Leah Lightman

I recently played hooky from work. What a fabulous decision.

Chani Wolowik, the indefatigable Shlucha from Chabad of the Five Towns, had posted on her WhatsApp status the week before a women-only trip to see the late Rebbe’s home, office, archives, and more in Crown Heights. Lunch would be included. A friend and I jumped at the opportunity and signed up.

About 10 women from our greater community made the trip. Chani provided commentary on the background of Chabad and what it was like for her to grow up in Crown Heights. Her father Rabbi Moshe Kotlarsky, who should have a Refua Shleima, oversees Chabad’s 5000+ Shluchim throughout the world. One can only imagine the riveting conversations in the Kotlarsky home. At a minimum, it instilled within Chani a tremendous love and respect for Chabad and its work. She imparted those feelings and more, including facts about Chabad, to us during our outing. Chani is a proud Shlucha.

We davened in the Rebbe’s home on President Street which was especially opened for us. Chani explained that this residence was the private abode for the Rebbe and Rebbitzen and was not open to the public. It was the primary locale where Rebbitzen Chaya Mushka davened. Hence, it is deemed a special place for davening and my fellow travelers and I availed ourselves of this unique occasion.

Like the residence, the Rebbe’s office, located at the world-famous 770 Eastern Parkway edifice, was opened for us. One can only imagine the many world, religious and business leaders who preceded us there, visiting with the Rebbe, seeking and gaining from his wisdom. Here, too, we davened.

Other trip highlights included seeing Lubavitch archives and the original World Lubavitch Communications Center, the kernel of how Chabad commenced building a global communications center before there was Skype, VoIP or even satellite or cable television. The leadership of cTeen, the Chabad organization that provides Jewish teens with environments for socializing, Jewish learning and activism presented to us. There are more highlights and each one combined love of fellow Jew with utilizing cutting-edge technology and other means to engage our brethren in meaningful ways.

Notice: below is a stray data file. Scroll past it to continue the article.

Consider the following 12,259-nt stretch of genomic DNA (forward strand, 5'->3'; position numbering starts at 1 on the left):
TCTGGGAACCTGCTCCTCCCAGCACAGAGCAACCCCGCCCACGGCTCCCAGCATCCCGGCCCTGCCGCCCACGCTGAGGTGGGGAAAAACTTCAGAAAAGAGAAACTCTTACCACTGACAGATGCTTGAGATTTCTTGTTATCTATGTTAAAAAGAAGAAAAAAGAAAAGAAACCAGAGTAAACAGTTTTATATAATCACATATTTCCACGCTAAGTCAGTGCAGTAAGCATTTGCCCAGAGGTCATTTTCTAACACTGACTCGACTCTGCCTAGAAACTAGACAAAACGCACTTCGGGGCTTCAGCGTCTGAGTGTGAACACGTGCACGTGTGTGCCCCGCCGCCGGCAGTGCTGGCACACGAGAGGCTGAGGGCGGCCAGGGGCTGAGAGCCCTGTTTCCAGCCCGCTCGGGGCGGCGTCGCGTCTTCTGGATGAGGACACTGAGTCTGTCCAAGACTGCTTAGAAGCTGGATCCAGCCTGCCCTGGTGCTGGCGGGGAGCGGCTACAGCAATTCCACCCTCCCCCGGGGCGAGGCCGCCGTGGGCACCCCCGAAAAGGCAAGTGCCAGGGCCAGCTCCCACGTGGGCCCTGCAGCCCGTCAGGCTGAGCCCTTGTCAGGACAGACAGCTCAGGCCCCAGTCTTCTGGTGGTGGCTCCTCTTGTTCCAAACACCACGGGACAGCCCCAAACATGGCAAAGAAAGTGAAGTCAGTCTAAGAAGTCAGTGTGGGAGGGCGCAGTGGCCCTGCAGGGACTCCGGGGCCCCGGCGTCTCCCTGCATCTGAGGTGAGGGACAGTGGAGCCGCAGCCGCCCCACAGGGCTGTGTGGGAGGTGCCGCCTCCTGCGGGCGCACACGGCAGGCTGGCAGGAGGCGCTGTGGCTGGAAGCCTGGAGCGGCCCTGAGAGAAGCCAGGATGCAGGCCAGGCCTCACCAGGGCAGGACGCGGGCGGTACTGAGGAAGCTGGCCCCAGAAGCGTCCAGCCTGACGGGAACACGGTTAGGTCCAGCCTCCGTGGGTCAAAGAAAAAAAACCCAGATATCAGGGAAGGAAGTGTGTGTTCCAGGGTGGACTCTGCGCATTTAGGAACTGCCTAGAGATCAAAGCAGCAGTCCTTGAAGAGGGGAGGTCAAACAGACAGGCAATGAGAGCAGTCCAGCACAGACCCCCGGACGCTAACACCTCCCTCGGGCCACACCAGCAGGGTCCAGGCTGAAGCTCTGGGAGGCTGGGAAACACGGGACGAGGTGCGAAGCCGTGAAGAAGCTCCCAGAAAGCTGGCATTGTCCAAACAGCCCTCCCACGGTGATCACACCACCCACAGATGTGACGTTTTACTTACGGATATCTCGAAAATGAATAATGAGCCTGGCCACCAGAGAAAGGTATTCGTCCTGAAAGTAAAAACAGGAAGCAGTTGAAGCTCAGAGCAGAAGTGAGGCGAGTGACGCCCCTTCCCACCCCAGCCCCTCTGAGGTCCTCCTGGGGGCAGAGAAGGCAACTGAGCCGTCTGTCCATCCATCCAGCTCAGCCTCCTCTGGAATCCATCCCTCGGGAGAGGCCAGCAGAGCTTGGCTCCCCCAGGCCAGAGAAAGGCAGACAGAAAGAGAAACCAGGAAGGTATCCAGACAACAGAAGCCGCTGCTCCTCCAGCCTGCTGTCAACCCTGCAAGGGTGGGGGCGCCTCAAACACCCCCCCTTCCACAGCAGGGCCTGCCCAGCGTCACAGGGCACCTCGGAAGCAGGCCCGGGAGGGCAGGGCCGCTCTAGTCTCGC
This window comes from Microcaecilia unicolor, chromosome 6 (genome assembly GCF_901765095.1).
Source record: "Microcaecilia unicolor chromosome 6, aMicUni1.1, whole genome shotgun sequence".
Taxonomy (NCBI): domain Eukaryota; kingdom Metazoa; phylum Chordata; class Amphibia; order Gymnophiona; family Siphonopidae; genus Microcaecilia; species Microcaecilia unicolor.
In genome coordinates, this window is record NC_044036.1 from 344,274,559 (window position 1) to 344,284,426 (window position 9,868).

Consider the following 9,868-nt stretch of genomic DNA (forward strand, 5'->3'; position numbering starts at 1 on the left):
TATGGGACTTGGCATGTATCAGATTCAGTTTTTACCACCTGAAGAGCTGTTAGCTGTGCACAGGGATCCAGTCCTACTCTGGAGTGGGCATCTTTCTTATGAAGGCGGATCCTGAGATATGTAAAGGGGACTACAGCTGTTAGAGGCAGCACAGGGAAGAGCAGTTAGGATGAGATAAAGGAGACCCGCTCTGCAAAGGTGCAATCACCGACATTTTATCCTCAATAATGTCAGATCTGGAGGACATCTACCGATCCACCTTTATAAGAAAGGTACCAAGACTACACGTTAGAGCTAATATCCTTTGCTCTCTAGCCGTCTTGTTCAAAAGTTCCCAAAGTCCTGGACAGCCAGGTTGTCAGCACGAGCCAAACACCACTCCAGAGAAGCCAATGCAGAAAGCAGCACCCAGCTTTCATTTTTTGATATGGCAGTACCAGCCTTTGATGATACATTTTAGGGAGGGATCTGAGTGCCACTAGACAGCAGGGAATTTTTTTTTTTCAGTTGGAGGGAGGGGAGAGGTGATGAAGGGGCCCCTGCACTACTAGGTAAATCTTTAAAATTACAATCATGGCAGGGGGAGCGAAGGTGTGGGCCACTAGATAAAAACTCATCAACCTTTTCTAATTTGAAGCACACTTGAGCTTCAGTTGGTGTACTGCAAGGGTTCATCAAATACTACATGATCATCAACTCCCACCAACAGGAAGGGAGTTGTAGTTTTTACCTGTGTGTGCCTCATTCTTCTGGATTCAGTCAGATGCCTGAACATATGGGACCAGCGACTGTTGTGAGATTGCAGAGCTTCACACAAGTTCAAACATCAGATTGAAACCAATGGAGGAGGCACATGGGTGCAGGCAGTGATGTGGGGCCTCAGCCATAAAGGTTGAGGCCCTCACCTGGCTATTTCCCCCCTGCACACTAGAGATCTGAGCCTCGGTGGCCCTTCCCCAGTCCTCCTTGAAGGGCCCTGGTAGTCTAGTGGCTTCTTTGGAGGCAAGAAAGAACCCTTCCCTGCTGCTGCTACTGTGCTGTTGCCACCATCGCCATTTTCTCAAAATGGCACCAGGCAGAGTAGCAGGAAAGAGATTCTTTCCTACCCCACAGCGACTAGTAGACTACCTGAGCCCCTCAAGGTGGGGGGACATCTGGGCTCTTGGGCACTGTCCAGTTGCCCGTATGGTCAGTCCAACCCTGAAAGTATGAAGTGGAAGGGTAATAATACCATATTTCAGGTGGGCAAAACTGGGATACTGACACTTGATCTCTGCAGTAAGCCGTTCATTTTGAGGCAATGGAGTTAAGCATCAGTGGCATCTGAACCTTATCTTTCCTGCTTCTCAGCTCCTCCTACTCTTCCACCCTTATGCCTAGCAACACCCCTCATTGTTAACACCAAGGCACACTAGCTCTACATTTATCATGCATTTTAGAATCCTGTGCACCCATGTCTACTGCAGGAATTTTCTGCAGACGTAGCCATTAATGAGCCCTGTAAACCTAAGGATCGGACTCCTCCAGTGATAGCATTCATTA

I told the group that in late 1991, my mother A”H had undergone emergency brain surgery and the recovery was not easy. I ventured out to Crown Heights with a friend where we waited nearly 2 hours for the famous dollar bill and bracha from the Rebbe. When it was my turn, the Rebbe handed me a dollar bill. I stayed in place, and told him that I was there to get a bracha for my mother to have a Refua Shleima. He asked me her name, which I provided. Then his piercing eyes looked into mine for about 3 seconds, and he said, Chana bas Tova just had brain surgery: She will never be quite the same but she will recuperate. I nearly fell over: How did the Rebbe know she had had brain surgery? The Rebbe then gave me another dollar bill. I ran outside to the pay phone at the corner of Kingston Avenue and Eastern Parkway (remember, this was 1991, pre-cell phone era), and used a credit card to called my mother. She was incredulous that the Lubavitcher Rebbe himself had given her a bracha. The news of that bracha helped set her further on her path to recovery.

Not missing a beat, Chani asked if I could recall the timeframe of that visit. I recall it. Chani then told me that I could reach out to Chabad’s communications center and go through the footage from that time period. I would most likely be able to find the footage of the Rebbe bestowing that bracha. It would be a privilege to have the footage (and add it to my list of projects to complete). It is most amazing that Lubavitch was already videoing in the 20th century. How did the Rebbe have the foresight to harness technology and use it for kedusha?

This was an unusual “field trip” that all of us appreciated, especially that Rebbitzen Kotlarsky, Chani’s mother, opened her home to us and shared of her life experiences.

When we returned to the Five Towns, we all felt “reJewvenated.” It was a break from our typical day, one that filled us with Jewish pride and respect for Chabad’s work. Chani’s running commentary was simultaneously factual and personal. Best of all, Dr. Lightman approved and now he wants a man’s trip to Crown Heights. He is putting it out there – and Wednesday would be his day of preference.

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